I was born in Los Angeles and am extremely proud of my heritage. Though highly touristy, a favorite place to visit is the El Pueblo de Los Angeles downtown where Los Angeles began in the 1700s. There are excellent docent tours offered by the L.A. Conservancy. Olvera Street itself is the biggest tourist attraction, but the simple original La Placita Church is also in this square. The mural of Our Lady of Guadalupe below sits near the church and a picture of the church is below Our Lady.
La Placita is the oldest Catholic Church in Los Angeles. It was first established in 1784 as a chapel. Nuestra Señora la Reina de Los Angeles (Our Lady Queen of the Angels Church) or Old Plaza Church as it is also known was completed in 1822. The newer minimalist-style Cathedral of Our Lady of the Angels is only a few blocks from here as well. Initially opposed to its construction, I love it now as a central gathering place not only for Catholics, but a community resource for all of Los Angeles. It's archtecture and art is a post for another day. By the way, though I later converted, I was not raised as a Catholic child, but all California kids are steeped in our founding traditions. We study California history in the fourth grade, including the founding of the missions throughout the state. Fourth grade kids for generations build replicas of missions. Incidentally, an excellent exhibit on Father Junipero Serra and the missions is currently on display at the Huntington Library in San Marino. I will definitely visit during the holidays.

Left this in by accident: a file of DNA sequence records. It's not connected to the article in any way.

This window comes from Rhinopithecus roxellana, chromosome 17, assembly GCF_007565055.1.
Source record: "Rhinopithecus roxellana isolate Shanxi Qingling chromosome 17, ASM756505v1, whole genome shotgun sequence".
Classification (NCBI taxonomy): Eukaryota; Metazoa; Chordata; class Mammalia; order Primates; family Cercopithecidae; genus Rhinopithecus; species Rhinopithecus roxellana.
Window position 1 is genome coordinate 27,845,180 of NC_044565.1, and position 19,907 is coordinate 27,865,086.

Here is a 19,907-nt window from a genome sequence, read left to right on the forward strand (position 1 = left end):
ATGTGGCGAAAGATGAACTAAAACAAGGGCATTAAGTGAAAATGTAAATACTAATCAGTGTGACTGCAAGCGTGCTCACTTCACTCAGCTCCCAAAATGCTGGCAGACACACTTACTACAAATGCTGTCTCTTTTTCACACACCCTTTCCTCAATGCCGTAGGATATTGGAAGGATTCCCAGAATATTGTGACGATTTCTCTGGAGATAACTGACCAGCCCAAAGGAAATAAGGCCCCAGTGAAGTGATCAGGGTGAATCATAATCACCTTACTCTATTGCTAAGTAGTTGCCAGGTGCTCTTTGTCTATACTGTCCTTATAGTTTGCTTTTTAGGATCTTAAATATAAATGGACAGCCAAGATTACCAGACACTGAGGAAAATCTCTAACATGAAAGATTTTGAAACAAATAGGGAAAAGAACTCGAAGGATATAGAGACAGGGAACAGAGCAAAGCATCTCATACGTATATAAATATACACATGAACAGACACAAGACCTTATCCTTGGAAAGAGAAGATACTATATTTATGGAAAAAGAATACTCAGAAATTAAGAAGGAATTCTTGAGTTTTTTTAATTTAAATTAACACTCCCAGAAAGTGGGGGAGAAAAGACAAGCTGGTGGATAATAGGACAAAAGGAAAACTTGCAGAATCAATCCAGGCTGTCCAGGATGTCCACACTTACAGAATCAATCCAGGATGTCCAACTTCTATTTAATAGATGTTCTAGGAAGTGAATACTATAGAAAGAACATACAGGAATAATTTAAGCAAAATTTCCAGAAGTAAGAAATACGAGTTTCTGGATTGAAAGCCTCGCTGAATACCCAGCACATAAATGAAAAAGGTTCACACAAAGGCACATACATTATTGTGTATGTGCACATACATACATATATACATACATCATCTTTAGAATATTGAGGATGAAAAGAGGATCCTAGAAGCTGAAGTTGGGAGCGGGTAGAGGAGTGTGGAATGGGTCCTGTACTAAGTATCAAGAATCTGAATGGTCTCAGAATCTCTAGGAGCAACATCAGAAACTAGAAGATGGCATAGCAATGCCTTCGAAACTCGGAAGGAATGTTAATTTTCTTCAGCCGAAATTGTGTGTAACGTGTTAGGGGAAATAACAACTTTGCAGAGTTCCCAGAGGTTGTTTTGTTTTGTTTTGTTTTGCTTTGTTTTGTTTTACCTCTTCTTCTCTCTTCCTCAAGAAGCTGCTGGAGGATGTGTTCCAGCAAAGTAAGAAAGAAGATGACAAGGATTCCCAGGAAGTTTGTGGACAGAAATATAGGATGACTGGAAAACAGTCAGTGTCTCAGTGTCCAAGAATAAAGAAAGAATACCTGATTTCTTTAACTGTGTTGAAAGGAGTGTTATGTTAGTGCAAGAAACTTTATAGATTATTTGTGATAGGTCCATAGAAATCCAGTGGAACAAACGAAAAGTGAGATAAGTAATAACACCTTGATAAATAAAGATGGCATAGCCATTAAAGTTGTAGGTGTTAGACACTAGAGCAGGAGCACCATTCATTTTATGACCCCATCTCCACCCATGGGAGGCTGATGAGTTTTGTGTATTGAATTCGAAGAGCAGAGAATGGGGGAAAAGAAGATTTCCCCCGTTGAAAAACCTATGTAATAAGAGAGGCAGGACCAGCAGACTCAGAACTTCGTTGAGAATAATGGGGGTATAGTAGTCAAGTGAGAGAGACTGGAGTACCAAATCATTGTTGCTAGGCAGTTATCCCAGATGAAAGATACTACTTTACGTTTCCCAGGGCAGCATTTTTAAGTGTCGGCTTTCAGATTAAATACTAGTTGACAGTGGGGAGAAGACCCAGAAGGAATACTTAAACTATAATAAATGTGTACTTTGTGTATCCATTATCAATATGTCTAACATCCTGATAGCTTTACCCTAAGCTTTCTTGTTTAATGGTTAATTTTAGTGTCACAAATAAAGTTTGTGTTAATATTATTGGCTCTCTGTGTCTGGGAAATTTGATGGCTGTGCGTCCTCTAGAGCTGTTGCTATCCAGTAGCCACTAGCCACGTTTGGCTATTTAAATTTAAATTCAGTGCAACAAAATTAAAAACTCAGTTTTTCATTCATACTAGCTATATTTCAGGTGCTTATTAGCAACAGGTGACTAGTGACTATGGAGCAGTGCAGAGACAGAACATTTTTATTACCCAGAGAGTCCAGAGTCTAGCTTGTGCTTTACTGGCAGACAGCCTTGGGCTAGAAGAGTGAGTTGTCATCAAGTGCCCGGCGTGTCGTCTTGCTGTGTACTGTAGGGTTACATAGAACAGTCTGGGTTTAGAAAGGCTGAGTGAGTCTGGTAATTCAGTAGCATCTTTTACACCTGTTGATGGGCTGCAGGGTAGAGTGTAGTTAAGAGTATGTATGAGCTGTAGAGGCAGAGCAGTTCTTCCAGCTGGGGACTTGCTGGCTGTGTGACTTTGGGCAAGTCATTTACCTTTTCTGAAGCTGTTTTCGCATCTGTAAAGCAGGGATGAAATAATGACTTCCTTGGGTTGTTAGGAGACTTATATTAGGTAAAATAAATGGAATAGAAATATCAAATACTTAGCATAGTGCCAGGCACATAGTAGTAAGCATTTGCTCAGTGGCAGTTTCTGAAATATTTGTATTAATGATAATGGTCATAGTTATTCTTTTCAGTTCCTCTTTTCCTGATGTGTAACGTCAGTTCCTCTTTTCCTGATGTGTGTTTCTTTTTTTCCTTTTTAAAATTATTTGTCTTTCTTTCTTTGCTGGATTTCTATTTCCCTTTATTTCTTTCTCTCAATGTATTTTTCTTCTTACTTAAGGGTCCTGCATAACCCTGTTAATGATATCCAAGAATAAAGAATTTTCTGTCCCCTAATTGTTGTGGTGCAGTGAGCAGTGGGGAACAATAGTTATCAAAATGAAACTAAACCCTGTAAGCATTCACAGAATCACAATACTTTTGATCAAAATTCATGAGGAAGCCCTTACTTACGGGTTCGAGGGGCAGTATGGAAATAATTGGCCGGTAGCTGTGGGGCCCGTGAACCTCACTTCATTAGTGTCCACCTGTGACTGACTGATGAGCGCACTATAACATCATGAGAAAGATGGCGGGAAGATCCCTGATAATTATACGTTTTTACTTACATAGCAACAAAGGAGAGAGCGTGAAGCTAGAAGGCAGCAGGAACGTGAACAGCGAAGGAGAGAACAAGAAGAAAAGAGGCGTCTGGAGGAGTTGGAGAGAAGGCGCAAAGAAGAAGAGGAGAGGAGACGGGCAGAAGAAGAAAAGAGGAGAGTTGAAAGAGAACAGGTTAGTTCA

The original La Placita Church still serves as an active parish. Under the leadership of Father Oliveres in the 1980s La Placita declared itself the first Catholic Church to be a sanctuary for refugees from the civil wars in Central America in defiance of the I.N.S. To say this was controversial is an understatement. Although Father Oliveres was transferred to Bolivia in 1990 two new priests, Father Steve Niskanen and Arnold Abelardo, re-declared the church as a sanctuary for immigrants, began the Centro San Juan del Immigrante to give legal and medical aid to immigrants and more in 2002 and later.
There are surveyor posts in front of La Placita Church that mark the first mapped boundaries in 1858 of the village that became Los Angeles. Two Bicentennial Historical Plaques (one in English the other Spanish) were dedicated by then Mayor Tom Bradley in 1981.
I worked downtown for four years in the 1980s and often ate lunch or went to social functions on Olvera Street. I just love the gathering of families there for baptisms, weddings and funerals, many of them colorfully dressed more in the Latino tradition vs. the fashionistas seen on the westside of L.A. Our Lady plays a huge role in early L.A. as well as the L.A. of today.
Yesterday's Daily Breeze, the local paper, ran a fascinating feature talking about Our Lady's role in the city's culture, "A Timeless Image, Our Lady of Guadalupe Brings Hope to Devotees Around the Southland," if you are interested.
I adore California, every square inch of it, and Los Angeles is wondrous to me, in spite of the traffic. We are so much more than our consistently glorious weather and the entertainment industry. I encourage you to visit someday if you haven't already. Thanks to Rebecca for hosting us on our Journey of Twelve Days of Mary leading up to the Feast of Our Lady of Guadalupe.